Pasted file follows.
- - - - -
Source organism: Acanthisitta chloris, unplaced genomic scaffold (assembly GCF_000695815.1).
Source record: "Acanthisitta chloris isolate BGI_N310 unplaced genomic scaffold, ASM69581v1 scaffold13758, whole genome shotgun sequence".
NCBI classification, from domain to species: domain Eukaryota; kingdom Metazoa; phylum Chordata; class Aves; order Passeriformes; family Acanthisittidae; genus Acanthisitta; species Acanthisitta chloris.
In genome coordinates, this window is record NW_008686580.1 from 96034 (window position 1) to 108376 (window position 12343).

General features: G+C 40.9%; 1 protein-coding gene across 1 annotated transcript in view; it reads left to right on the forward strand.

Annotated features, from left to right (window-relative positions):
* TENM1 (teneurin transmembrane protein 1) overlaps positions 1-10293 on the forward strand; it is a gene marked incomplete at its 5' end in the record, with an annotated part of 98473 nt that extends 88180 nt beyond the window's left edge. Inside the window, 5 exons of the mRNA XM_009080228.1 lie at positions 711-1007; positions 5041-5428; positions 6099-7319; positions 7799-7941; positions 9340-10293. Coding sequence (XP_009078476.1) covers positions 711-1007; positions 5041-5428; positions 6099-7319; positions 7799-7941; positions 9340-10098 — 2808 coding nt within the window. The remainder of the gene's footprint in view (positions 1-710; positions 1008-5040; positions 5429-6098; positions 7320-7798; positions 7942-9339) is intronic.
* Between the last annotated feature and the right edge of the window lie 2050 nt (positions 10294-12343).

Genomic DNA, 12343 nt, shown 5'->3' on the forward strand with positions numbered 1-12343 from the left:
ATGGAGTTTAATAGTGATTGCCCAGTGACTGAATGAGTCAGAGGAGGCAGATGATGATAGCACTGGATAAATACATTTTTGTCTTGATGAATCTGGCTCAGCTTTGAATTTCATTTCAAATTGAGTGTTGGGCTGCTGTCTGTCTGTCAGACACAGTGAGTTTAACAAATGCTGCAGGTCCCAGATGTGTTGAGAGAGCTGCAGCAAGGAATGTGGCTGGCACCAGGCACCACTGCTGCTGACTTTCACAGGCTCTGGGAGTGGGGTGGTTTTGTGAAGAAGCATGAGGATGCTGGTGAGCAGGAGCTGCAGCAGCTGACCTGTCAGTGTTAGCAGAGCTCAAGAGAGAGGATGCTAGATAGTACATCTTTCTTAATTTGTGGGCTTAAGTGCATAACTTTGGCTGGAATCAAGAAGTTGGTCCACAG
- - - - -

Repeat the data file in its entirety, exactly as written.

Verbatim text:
Source organism: Acanthisitta chloris, unplaced genomic scaffold (assembly GCF_000695815.1).
Source record: "Acanthisitta chloris isolate BGI_N310 unplaced genomic scaffold, ASM69581v1 scaffold13758, whole genome shotgun sequence".
NCBI classification, from domain to species: domain Eukaryota; kingdom Metazoa; phylum Chordata; class Aves; order Passeriformes; family Acanthisittidae; genus Acanthisitta; species Acanthisitta chloris.
In genome coordinates, this window is record NW_008686580.1 from 96034 (window position 1) to 108376 (window position 12343).

General features: G+C 40.9%; 1 protein-coding gene across 1 annotated transcript in view; it reads left to right on the forward strand.

Annotated features, from left to right (window-relative positions):
* TENM1 (teneurin transmembrane protein 1) overlaps positions 1-10293 on the forward strand; it is a gene marked incomplete at its 5' end in the record, with an annotated part of 98473 nt that extends 88180 nt beyond the window's left edge. Inside the window, 5 exons of the mRNA XM_009080228.1 lie at positions 711-1007; positions 5041-5428; positions 6099-7319; positions 7799-7941; positions 9340-10293. Coding sequence (XP_009078476.1) covers positions 711-1007; positions 5041-5428; positions 6099-7319; positions 7799-7941; positions 9340-10098 — 2808 coding nt within the window. The remainder of the gene's footprint in view (positions 1-710; positions 1008-5040; positions 5429-6098; positions 7320-7798; positions 7942-9339) is intronic.
* Between the last annotated feature and the right edge of the window lie 2050 nt (positions 10294-12343).

Genomic DNA, 12343 nt, shown 5'->3' on the forward strand with positions numbered 1-12343 from the left:
ATGGAGTTTAATAGTGATTGCCCAGTGACTGAATGAGTCAGAGGAGGCAGATGATGATAGCACTGGATAAATACATTTTTGTCTTGATGAATCTGGCTCAGCTTTGAATTTCATTTCAAATTGAGTGTTGGGCTGCTGTCTGTCTGTCAGACACAGTGAGTTTAACAAATGCTGCAGGTCCCAGATGTGTTGAGAGAGCTGCAGCAAGGAATGTGGCTGGCACCAGGCACCACTGCTGCTGACTTTCACAGGCTCTGGGAGTGGGGTGGTTTTGTGAAGAAGCATGAGGATGCTGGTGAGCAGGAGCTGCAGCAGCTGACCTGTCAGTGTTAGCAGAGCTCAAGAGAGAGGATGCTAGATAGTACATCTTTCTTAATTTGTGGGCTTAAGTGCATAACTTTGGCTGGAATCAAGAAGTTGGTCCACAG